As shown in FIG. 5, harness 270 connects the channel signals of the position sensors 267i to a processor 280 which determines the tilt of the rotor. Preferably sensors 267i and separate magnets 242 are arrayed symmetrically around the rotor such that the magnitude of opposed pairs of sensors 267 may simply be compared in a bridge and the resultant sum passed to a logic array to determine the direction and relative magnitude of tilt along two independent directions. Alternatively, more complex signal processing may be applied by a microprocessor as known in the art for gyroscopic or motor position sensing. Processor 280 then converts the sensed axial position and tilt data to power and timing control signals for a control and driver unit 290 which provides power to the current windings of the magnets 261, 262 of the channels.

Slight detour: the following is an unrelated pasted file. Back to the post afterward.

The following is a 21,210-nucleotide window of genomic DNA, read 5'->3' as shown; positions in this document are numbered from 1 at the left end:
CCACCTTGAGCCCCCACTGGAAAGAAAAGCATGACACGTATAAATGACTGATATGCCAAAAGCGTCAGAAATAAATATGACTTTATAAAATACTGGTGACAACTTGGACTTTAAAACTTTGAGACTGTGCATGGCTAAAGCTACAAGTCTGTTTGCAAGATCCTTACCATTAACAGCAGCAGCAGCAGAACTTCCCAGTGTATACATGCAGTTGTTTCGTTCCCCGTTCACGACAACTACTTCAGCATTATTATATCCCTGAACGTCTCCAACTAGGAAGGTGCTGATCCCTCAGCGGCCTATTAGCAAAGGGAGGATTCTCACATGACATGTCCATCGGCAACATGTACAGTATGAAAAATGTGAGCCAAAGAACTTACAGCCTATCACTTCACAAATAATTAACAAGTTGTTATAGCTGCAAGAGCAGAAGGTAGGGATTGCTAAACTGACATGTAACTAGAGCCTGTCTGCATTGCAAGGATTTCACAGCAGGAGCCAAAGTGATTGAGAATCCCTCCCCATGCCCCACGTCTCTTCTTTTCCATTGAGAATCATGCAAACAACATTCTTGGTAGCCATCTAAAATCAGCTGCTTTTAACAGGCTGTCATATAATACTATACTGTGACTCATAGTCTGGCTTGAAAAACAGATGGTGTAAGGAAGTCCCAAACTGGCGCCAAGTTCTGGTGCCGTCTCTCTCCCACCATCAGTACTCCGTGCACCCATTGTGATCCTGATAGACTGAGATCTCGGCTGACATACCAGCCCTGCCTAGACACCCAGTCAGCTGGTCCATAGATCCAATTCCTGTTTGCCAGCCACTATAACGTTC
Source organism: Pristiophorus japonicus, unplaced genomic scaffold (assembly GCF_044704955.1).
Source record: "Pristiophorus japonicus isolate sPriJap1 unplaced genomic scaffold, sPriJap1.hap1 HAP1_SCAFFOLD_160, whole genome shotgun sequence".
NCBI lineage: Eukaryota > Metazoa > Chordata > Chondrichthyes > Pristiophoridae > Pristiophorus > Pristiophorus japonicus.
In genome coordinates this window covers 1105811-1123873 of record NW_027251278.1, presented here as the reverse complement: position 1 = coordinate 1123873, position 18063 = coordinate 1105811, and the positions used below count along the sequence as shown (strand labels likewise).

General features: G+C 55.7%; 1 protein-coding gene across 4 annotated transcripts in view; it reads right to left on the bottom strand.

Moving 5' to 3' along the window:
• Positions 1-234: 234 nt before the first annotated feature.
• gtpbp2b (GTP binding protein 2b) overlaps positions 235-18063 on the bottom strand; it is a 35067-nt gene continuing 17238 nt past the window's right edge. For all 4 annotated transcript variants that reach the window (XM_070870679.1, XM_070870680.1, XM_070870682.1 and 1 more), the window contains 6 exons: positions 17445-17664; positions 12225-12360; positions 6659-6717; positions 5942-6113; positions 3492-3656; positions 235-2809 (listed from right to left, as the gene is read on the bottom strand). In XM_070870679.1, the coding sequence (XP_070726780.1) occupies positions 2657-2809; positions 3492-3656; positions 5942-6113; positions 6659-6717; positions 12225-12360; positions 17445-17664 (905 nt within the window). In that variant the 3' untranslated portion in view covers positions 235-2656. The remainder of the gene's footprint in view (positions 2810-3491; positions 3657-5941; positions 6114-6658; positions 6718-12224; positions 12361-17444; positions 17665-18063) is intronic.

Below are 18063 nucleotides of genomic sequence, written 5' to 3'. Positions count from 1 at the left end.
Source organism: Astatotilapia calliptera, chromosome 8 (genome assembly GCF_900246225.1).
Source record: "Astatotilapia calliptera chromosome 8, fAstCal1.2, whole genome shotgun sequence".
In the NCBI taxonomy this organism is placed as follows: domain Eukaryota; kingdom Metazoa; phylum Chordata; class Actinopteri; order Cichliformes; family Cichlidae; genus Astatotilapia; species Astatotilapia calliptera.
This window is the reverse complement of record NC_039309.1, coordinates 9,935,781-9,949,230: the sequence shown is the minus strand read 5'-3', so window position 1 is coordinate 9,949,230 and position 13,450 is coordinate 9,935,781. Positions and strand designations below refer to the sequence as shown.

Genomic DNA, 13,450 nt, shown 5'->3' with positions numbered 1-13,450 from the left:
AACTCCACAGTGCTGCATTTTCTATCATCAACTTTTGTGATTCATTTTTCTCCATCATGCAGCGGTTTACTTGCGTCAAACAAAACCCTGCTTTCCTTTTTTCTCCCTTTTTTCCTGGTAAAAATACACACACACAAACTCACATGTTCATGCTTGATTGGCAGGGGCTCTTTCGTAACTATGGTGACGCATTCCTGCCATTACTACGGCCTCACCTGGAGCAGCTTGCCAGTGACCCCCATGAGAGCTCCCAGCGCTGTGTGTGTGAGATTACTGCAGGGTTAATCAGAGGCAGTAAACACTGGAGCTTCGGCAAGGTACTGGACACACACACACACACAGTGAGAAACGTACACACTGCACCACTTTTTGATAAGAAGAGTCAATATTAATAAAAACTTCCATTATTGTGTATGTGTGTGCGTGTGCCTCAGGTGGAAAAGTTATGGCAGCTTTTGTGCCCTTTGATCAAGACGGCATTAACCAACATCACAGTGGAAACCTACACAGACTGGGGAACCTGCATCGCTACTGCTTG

As noted above, the phase of the current signal or impulse provided to the conductors 261 determines the magnitude of the net axial and rotational forces exerted thereby on the rotor. The discussion above has assumed for simplicity a three channel winding pattern wherein each channel has a coil wound about six equi-spaced driving segments to both turn and axially correct the rotor position. This arrangement works with a standard brushless motor electronic drive commutation system as is commonly used for brushless motor drives in other fields. As described above, by simply changing the phase of the drive signals, the axial force is controlled in accordance with the signals from the average axial height sensors 267, while tilt corrections are accomplished with peripheral coils and magnets.